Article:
The trailers for "Ford v Ferrari" are very stylish. I thought the entire film would be as stylish and that I'd like it, even though I knew it was mostly a guy flick about cars. Well, not so much.
"Ford v Ferrari" is a lot of vroom vroom, men with motor oil on their faces, guys punching each other, guys clapping each other on the back, guys bonding over car guts, guys drinking beer, guys giving each other death stares, guys insulting each other, guys daring and double daring each other, guys modifying car hoods, car brakes, car doors, and car weights, and some more, a lot more, vroom vroom.
There is a woman – just one – and she mostly stands off to the sidelines looking fondly, proudly, and tearfully at her man. Yeah, I got bored, but I woke myself up for the final stretch.
"Ford v Ferrari" depicts Henry Ford II's effort to defeat Enzo Ferrari's cars at the 24-hour Le Mans race in France during the 1960s. Christian Bale gives a fun performance as Ken Miles, the WW II veteran and race car driver who drove the Ford car at Le Mans. Matt Damon is rather bland as Carroll Shelby, former racer, engineer, and Ken Miles wrangler. Tracy Letts, the playwright who wrote "August Osage County," gives an understated but arresting performance as Henry Ford II.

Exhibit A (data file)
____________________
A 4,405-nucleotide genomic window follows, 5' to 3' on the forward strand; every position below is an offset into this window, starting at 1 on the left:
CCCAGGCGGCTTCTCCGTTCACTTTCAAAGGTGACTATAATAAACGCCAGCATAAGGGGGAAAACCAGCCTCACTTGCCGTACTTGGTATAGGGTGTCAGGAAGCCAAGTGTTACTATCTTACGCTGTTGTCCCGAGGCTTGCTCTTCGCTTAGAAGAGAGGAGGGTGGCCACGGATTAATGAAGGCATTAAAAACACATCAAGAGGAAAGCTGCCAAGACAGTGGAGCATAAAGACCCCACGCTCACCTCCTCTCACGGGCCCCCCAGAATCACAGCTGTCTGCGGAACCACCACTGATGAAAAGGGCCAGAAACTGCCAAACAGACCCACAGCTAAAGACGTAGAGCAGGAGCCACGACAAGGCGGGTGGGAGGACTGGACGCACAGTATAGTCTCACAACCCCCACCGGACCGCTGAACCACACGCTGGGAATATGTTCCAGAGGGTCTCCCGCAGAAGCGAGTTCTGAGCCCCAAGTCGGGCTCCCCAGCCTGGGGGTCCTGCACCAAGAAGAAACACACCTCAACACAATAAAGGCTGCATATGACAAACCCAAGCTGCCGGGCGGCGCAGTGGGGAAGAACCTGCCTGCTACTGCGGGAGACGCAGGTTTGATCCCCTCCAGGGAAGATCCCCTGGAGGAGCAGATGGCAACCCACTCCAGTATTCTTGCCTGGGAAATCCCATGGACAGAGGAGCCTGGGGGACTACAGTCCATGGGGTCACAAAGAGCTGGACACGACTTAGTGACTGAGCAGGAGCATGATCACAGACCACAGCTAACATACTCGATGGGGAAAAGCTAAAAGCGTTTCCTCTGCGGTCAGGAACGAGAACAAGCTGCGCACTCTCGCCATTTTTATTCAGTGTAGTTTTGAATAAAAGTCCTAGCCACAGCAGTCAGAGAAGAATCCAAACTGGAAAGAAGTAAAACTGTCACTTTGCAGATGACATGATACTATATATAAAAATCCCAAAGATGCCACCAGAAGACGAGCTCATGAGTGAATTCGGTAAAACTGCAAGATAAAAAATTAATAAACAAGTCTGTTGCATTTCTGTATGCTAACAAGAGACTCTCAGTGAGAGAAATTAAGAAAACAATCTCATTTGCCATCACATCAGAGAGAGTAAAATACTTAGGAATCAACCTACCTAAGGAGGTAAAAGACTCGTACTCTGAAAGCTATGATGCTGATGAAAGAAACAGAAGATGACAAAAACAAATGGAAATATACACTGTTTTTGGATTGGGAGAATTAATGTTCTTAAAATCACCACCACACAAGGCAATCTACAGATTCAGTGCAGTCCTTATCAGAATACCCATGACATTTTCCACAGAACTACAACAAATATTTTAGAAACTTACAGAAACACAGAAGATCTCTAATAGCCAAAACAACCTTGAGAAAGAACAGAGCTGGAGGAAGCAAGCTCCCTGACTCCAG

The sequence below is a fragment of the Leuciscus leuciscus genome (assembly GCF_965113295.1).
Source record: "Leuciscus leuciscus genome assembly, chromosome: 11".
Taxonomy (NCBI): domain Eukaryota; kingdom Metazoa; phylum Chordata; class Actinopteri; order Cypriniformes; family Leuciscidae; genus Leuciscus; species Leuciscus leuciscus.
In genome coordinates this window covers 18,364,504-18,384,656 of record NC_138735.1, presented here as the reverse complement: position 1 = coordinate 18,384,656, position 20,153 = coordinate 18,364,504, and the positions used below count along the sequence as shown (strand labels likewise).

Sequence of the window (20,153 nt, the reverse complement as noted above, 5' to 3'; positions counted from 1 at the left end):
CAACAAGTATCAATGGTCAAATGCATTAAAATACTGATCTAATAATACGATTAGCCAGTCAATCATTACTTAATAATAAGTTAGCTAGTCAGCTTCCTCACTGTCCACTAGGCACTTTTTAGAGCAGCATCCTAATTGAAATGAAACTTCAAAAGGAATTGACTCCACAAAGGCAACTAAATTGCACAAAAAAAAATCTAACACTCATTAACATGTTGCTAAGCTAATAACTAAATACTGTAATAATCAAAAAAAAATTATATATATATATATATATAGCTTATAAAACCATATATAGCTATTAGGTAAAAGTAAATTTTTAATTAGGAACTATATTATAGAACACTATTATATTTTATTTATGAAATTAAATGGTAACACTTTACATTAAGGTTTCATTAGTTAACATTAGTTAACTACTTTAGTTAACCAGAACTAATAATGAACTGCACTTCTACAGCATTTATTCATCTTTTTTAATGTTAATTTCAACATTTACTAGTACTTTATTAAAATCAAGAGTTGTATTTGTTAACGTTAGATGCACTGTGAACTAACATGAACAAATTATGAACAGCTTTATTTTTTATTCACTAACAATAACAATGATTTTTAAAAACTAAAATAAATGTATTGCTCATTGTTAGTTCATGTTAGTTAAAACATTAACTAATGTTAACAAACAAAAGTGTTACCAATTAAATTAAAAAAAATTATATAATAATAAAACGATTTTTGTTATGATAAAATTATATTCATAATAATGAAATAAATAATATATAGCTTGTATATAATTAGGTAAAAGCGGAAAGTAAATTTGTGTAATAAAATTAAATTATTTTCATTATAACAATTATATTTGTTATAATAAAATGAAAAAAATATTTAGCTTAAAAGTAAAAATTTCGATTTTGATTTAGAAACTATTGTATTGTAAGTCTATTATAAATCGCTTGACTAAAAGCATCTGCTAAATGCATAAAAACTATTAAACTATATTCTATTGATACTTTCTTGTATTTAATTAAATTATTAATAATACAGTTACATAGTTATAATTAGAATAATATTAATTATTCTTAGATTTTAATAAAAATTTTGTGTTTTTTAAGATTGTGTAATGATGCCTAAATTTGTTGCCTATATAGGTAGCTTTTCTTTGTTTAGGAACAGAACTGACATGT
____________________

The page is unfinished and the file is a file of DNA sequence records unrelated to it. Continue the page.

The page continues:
Josh Lucas, who was so good as the romantic lead in "Sweet Home Alabama," plays a villain version of Leo Beebe, a Ford executive. I knew nothing about Beebe but I found his depiction in the movie to be cartoonish. The Philadelphia Inquirer ran a story headlined "Philly Friends Of Leo Beebe Say ‘Ford V Ferrari’ Gets The Ford Exec Wrong." The article quotes a slew of people who knew Beebe and who say he was a great guy. Shame on "Ford v Ferrari" for turning him into a cartoon bad guy in what may be the only movie to feature him as a character. And please make Josh Lucas a romantic lead again.
Overall, a good movie, but not so good that it could keep me, not a car lover, fully engaged. The lengthy scenes of Bale as Miles driving for 24 hours around the track at Le Mans gave me a sense of why racers enjoy what they do.